Instantly recognisable to many in Scotland’s outdoor community, Hugo and Spencer (aka the Edinburgh Spaniels) can usually be found roaming around Scotland’s hills with their owner Hollie Jenkins. 

The trio achieved the impressive feat of bagging all 282 of Scotland’s Munros in less than two years, completing the adventure in June of this year. They now spend time hiking and trail running in some of Scotland’s most scenic spots. We are delighted to be working alongside Hollie in Best of Scotland, where she will share some of her favourite walking and running routes from across the country.

“I want to be a friendly voice in the outdoors community,” she explains, “where I can give people advice based on my experiences. Crucially, I want to show that you can live in the middle of a city and still enjoy the countryside and make the most of the nature we have in Scotland.”

“As someone who has made this country my home, I’m really excited to work with a Scottish institution like The Herald and share my experiences with those who can hopefully benefit from it.”

The National:

Hollie’s Top Five Pentlands Walks

Flotterstone > Turnhouse Hill > Carnethy Hill > Loganlea Reservoir > Glencourse Reservoir > Flotterstone 

11.3km - 457m elevation 
Starting from the Pentlands car park past the Flotterstone Inn, this walk takes you through a short initial forest before the climb starts up to the two hills. Once at the top of Turnhouse Hill you get an incredible view of Carnethy and the paths are good throughout. The walk back alongside the reservoirs is tarmac and gives an impressive view back onto the hills you have just climbed.


Hillend - Caerketton Hill - Allermuir Hill - Castlaw - Hillend

10km - 513m elevation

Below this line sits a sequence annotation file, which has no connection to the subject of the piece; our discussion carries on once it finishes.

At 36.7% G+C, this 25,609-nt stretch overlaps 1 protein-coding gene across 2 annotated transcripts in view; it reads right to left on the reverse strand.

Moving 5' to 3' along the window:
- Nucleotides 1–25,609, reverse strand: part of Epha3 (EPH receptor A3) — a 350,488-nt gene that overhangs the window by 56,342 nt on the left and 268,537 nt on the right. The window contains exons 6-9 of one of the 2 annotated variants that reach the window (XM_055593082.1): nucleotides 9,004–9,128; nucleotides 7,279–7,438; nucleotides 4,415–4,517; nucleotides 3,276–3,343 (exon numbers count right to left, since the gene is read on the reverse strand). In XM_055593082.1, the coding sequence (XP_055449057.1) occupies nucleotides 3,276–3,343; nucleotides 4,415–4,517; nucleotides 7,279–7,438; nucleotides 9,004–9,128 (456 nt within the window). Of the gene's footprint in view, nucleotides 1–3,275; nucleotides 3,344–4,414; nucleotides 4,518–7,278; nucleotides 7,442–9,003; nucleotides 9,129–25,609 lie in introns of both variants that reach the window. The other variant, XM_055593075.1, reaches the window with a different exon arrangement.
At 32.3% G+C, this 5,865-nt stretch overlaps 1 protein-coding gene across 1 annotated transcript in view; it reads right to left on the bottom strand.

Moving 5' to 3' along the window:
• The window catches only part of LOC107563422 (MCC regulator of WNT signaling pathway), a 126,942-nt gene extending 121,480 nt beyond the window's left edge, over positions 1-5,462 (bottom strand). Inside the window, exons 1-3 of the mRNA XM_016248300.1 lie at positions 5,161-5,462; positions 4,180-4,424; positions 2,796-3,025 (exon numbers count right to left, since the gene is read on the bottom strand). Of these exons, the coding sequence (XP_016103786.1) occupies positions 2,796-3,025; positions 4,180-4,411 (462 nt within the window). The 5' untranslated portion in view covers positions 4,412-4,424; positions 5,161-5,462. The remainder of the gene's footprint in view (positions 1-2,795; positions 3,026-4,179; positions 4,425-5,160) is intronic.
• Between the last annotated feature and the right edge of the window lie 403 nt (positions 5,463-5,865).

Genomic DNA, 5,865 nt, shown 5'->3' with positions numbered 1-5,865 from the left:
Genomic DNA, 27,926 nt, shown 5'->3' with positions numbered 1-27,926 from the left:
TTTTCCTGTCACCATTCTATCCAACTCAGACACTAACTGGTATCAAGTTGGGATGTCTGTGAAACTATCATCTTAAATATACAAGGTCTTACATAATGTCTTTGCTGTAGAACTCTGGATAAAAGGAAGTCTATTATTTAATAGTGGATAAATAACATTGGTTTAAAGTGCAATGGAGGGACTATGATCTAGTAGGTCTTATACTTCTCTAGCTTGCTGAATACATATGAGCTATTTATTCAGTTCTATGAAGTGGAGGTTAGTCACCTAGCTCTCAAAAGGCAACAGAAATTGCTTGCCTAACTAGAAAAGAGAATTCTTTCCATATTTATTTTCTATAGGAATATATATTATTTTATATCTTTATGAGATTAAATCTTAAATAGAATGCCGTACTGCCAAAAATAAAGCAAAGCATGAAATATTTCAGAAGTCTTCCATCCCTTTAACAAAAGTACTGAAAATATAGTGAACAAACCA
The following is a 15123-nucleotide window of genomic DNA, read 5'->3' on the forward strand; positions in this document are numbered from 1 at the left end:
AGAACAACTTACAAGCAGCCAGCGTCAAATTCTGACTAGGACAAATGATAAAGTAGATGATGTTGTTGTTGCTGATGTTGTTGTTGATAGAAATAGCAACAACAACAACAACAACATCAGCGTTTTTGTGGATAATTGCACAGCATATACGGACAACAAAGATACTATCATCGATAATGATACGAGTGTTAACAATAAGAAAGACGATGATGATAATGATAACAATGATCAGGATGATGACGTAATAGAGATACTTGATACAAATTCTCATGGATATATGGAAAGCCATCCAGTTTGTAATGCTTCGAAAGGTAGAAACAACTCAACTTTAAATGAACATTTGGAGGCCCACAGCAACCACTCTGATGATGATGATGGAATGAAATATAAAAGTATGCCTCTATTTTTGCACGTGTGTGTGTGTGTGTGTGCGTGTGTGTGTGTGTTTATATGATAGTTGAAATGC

Starting from the Hillend lower car park, this walk gives a steep initial climb to get up to the elevation then amazing views onto Arthur’s Seat and across the rest of the Pentlands ahead of you. With the herd of Highland coos living at this end of the Pentlands, there is a good chance of seeing them on the initial part of this walk. You can shorten the walk by turning right at Allermuir Hill and looping back to Hillend.


The Two Reservoir Flat Walks (Harlaw & Threipmuir)

10.11km - 157m elevation 
Start from either reservoir car park to follow this loop around both. Shorten by just looping Harlaw.


Threipmuir - West Kip - East Kip - Scald Law - Threipmuir

12km - 430m elevation 
Taking in the tallest of the Pentlands hills (Scald Law) this route is my favourite to hike. After a gradual hill from the Threipmuir you emerge into the central hills valley. From here you tackle the steepest path (that I’ve found!) in the Pentlands to summit West Kip. This is a real leg burner in the winter snow! From here it is straightforward across to east Kip before you start the final climb up to the Scald Laws trig. 
A lovely walk through the valley and past the Black Falls takes you back to the start.


Harlaw - Maiden’s Cleugh - Glencourse Reservoir - Loganlea Reservoir - Green Cleugh - Black Springs - Harlaw

12.67km - 275m elevation 
Starting from Harlaw visitors car park, you head through wheat fields before a gradual incline upwards. 
A lovely path takes you down into the valley by the reservoir. Following this through the valley you eventually emerge into a valley basin from which you can see the Black Falls, skirting the Threipmuir and Harlaw reservoirs to get back to the start. Staying fairly low and sheltered by being in the valley, this is a go-to for windy or poor weather days.